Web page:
The Evolution of Scientific Writing-Was Darwin a Poet?
poet Marianne Moore once said, "Do the poet and scientist not work
analogously? Both are willing to waste effort. To be hard on
himself is one of the main strengths of each. Each is attentive to clues,
each must narrow the choice, must strive for precision." There is
often perceived to be an invariable boundary between the sciences and the
humanities. This boundary is found in the interdisciplinary space between
science and the humanities-a space that is perceived as an ever-widening gap.
However, as stated by Moore, this boundary is not as clear as society
presents it and if we take a closer look at both science and the humanities, we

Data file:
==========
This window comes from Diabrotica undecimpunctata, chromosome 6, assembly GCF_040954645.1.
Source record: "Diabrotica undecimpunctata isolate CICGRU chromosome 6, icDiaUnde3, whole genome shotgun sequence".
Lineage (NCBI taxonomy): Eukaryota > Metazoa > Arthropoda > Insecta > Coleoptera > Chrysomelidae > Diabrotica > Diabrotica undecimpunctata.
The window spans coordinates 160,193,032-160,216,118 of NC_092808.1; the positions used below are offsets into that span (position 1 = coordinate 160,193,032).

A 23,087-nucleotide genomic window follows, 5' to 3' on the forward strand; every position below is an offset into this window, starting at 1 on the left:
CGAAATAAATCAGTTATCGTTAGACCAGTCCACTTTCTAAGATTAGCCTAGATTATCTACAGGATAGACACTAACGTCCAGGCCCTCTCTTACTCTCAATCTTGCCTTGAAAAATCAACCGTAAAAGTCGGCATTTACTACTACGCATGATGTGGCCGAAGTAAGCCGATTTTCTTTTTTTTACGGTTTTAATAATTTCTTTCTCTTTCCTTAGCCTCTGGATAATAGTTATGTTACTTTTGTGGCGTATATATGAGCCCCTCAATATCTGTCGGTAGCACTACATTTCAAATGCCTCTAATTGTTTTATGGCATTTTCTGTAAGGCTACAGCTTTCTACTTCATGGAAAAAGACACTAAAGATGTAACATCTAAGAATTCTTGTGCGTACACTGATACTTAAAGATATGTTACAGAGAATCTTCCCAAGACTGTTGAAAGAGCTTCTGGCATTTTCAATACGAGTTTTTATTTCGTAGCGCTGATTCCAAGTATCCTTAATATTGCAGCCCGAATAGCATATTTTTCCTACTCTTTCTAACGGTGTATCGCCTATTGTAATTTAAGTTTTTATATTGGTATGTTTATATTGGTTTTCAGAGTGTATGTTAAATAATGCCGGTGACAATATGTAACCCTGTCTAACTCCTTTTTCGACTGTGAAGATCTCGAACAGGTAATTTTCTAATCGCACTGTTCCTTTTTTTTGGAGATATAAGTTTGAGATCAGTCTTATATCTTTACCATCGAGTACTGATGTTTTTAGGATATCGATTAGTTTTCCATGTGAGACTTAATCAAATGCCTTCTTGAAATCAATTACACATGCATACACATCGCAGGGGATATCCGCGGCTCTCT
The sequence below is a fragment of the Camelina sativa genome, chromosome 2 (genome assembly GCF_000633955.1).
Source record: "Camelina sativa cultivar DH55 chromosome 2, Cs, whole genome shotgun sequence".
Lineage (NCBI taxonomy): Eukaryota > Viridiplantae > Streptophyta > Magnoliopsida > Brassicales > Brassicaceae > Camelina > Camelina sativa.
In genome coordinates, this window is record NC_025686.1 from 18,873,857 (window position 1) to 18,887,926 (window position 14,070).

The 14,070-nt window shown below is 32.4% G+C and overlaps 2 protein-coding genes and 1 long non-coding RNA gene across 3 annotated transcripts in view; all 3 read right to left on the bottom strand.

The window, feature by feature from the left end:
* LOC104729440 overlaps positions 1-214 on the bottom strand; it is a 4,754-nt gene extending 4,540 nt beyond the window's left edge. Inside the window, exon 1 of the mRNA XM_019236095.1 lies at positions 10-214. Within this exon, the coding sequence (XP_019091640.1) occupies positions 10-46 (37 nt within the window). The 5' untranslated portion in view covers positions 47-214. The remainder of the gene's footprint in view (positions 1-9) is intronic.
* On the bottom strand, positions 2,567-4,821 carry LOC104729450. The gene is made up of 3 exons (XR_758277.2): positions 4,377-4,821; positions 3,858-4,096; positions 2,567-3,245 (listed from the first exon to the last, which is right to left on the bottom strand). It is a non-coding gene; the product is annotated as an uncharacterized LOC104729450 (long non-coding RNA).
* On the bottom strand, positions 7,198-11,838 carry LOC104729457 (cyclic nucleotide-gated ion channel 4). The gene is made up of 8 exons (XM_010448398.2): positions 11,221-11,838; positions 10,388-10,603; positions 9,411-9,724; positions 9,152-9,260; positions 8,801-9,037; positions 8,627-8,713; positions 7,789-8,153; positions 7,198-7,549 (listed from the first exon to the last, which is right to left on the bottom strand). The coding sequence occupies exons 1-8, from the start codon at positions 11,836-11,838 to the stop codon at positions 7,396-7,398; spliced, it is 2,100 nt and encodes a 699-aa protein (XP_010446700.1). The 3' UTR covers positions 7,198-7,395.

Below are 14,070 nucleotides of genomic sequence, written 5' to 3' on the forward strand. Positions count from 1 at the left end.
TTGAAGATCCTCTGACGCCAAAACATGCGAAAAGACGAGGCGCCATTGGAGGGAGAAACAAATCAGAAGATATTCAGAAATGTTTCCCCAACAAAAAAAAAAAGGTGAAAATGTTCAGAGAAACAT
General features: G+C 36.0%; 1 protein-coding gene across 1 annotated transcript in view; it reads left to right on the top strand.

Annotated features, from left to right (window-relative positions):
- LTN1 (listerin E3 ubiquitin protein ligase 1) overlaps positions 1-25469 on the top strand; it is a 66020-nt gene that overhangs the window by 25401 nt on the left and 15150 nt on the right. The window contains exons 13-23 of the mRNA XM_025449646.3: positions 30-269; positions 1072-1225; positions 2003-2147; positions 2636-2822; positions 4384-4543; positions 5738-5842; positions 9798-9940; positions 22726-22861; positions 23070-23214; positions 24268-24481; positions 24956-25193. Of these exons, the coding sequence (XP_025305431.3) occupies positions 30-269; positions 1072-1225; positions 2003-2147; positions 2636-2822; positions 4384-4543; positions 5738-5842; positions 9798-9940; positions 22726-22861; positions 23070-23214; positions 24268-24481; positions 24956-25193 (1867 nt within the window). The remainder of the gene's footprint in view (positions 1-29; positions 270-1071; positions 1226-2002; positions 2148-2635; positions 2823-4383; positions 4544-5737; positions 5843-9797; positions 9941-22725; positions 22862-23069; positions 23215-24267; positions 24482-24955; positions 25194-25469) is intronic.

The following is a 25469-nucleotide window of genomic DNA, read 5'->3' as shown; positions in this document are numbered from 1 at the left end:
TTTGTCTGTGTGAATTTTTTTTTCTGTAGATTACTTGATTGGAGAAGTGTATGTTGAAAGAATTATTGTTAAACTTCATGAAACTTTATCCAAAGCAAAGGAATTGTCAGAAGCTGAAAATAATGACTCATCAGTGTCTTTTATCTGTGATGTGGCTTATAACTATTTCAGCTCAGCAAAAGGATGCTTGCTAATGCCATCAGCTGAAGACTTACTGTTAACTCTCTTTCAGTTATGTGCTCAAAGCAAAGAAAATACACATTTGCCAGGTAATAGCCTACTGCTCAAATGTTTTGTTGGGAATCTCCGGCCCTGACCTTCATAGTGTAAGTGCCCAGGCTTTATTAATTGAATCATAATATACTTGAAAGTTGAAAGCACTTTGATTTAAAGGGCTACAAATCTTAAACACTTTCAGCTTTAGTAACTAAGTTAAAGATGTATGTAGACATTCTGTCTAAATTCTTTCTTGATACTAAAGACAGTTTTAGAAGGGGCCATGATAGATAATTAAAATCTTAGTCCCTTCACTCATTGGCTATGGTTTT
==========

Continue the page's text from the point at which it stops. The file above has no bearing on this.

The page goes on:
will observe an intricate network that resembles more of a continuum rather
than a classification of two separate entities.
Darwin seems to acknowledge this continuum and himself becomes a
scientific poet or a poetic scientist, placing his work more along the middle
of this continuum. By doing so, Darwin introduces a new variety of
scientific writing into the pool of scientific texts, making science writing
more adaptive to the time period and the rapidly changing societal views.